Transient ischaemic attack (TIA)

A transient ischaemic attack (TIA), or 'mini stroke', is similar to a stroke, usually lasting less than one hour. TIAs do not cause permanent damage but can be a warning sign that you may be at risk of a stroke.

Patients experiencing TIA symptoms should have a rapid assessment in a TIA clinic. This has been shown to significantly reduce the risk of going on to have a stroke. Please seek urgent medical advice to obtain a referral.

If you are experiencing ongoing symptoms and are worried about a stroke, you should call 999.

TIA clinics run daily (Monday to Friday) at Barnet Hospital and the Royal Free Hospital to provide rapid assessment and treatment. We aim to see all patients within 24 hours of referral. Some patients who present over the weekend or on bank holidays and are deemed to be high risk (ABCD2 score = 4 or more) may be seen at University College London Hospitals.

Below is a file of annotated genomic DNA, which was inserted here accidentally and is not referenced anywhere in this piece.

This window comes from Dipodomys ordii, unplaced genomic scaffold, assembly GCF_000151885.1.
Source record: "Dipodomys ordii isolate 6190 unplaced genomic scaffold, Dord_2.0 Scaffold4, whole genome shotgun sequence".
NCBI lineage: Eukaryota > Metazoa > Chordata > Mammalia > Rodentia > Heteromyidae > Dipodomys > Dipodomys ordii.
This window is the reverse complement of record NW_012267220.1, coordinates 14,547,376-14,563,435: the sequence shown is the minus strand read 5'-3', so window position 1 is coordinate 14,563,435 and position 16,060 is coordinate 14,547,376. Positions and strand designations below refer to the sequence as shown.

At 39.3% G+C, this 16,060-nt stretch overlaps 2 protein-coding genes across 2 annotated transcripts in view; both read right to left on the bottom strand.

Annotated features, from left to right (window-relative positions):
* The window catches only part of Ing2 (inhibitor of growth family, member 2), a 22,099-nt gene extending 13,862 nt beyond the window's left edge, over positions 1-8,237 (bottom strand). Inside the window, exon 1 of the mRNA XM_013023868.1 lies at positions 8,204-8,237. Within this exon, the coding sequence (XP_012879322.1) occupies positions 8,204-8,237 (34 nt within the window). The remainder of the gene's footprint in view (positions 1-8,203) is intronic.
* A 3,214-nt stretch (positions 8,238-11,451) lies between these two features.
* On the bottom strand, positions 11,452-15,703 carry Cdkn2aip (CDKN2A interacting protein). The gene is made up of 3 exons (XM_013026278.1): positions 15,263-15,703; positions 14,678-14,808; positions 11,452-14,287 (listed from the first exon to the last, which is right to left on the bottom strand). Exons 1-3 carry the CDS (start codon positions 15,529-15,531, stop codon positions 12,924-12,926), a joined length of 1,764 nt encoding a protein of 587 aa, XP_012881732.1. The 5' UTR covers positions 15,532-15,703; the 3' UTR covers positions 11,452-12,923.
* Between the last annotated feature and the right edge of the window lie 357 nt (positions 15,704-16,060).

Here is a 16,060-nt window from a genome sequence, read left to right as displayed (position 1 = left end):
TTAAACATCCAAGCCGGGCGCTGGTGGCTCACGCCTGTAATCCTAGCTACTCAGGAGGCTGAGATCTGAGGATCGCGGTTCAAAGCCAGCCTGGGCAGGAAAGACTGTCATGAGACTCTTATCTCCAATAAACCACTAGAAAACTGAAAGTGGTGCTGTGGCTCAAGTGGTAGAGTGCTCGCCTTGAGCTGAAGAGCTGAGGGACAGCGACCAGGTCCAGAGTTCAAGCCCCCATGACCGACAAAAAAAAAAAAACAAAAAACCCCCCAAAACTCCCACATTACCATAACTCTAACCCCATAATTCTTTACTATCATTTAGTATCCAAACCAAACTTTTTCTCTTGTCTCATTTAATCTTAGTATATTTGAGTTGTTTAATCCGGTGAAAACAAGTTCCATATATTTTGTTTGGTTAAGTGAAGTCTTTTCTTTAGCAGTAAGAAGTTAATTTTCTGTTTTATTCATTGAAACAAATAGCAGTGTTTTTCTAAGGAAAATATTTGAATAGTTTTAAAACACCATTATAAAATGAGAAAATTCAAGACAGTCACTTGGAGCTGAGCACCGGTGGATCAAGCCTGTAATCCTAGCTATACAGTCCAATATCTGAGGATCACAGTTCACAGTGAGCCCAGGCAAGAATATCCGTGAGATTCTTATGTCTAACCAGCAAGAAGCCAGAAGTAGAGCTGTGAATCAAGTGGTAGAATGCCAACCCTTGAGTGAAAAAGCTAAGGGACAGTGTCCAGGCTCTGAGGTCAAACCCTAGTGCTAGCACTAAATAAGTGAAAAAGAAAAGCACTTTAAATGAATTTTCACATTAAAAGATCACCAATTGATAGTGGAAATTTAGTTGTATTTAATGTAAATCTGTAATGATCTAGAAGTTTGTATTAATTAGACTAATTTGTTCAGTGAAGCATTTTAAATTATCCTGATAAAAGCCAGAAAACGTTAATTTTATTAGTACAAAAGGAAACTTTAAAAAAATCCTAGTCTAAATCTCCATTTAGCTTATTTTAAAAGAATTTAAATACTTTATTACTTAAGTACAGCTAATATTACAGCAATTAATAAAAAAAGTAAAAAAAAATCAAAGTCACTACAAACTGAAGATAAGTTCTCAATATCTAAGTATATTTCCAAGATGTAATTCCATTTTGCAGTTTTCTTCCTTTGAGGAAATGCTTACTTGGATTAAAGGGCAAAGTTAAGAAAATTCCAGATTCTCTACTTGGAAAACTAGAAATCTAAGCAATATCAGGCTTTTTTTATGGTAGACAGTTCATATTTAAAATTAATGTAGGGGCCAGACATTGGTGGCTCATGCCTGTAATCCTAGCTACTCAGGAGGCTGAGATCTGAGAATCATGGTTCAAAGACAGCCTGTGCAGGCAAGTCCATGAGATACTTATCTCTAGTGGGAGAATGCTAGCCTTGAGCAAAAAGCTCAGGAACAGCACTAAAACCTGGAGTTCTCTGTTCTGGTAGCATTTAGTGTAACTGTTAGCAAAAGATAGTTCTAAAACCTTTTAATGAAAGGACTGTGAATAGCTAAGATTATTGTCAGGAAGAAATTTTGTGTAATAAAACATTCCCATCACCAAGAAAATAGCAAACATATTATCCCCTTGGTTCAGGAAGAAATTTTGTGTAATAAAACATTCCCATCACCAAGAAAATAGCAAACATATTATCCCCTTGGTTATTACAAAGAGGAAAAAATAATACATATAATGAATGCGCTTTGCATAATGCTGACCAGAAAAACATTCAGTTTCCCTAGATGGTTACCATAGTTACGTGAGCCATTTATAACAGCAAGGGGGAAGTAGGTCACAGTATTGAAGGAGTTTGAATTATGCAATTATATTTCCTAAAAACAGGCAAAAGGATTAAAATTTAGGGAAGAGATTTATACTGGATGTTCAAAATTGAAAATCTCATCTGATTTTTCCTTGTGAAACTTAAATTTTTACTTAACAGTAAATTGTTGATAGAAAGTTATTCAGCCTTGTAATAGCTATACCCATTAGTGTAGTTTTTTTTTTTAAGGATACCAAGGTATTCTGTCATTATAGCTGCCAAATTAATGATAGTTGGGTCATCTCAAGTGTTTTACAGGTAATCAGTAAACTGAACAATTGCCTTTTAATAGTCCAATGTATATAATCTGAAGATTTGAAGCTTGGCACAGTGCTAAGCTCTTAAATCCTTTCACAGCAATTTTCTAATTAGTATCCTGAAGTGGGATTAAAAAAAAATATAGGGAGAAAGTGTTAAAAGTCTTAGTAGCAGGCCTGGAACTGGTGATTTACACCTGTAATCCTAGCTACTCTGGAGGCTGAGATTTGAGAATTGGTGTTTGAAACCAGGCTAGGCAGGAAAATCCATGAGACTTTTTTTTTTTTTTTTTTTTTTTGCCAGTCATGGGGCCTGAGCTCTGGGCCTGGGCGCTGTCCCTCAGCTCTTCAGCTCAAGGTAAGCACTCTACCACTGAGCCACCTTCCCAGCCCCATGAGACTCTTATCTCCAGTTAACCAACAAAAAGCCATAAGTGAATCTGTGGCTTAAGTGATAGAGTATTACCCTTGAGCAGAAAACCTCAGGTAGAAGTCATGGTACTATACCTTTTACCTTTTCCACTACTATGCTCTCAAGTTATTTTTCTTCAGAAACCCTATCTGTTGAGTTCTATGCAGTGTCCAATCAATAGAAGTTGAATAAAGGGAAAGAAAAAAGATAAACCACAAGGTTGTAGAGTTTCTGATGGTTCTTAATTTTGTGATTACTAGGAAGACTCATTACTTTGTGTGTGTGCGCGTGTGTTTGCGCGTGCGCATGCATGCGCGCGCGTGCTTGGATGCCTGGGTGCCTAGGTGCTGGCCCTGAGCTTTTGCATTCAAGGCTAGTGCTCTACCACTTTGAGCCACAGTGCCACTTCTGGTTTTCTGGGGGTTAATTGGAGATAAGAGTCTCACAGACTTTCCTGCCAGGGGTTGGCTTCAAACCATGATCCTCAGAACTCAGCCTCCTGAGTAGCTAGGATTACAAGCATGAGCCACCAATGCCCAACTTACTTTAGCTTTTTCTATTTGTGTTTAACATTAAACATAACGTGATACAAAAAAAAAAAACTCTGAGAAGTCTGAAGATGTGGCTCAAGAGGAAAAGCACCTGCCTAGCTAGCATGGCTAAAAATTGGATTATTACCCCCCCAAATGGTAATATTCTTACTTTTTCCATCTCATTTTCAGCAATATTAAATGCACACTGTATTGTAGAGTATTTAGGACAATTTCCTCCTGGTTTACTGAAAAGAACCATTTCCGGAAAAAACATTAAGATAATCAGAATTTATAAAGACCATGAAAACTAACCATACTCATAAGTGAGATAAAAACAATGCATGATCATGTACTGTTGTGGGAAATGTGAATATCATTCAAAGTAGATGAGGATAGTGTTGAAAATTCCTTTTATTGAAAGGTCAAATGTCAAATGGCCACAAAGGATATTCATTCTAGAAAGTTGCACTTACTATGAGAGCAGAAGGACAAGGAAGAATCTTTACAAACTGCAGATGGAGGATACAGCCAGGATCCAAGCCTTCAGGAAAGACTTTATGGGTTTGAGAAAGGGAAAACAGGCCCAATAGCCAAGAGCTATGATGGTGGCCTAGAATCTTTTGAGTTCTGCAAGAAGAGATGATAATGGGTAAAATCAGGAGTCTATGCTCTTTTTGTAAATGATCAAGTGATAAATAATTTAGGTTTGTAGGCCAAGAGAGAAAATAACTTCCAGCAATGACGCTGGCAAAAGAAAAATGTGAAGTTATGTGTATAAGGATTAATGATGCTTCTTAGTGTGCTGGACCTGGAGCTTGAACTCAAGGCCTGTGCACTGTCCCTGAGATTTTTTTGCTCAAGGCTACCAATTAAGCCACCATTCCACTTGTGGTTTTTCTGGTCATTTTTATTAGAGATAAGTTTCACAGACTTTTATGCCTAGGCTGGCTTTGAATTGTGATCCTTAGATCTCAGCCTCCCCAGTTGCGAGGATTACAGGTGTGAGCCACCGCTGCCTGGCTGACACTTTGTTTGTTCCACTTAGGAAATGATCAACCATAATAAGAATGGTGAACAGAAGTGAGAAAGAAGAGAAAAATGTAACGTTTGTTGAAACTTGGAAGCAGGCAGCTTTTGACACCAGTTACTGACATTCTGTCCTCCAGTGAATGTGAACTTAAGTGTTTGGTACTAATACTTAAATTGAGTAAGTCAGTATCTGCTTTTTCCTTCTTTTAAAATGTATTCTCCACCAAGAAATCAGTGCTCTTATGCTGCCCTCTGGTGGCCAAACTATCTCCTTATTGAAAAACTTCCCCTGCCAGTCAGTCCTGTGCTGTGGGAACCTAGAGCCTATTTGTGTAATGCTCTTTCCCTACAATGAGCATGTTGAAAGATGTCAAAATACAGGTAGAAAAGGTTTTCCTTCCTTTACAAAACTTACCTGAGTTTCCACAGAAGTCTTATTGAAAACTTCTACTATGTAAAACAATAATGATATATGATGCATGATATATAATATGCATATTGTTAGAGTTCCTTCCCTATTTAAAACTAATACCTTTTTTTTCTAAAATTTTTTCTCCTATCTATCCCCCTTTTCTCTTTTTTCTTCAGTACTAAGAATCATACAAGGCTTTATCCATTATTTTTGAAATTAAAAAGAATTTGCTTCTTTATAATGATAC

What happens in clinic?

If you are referred to one of our TIA clinics, you'll be assessed by a doctor and may be sent for tests, if appropriate. The tests may include a CT scan, MRI, an ultrasound of the neck arteries, an ECG and blood tests. We provide a one-stop clinic and aim to carry out all tests on the same day. Please be aware that this may mean you are with us for several hours.

Information for health professionals

If you wish to refer a patient to one of our TIA clinics, please use the relevant referral form: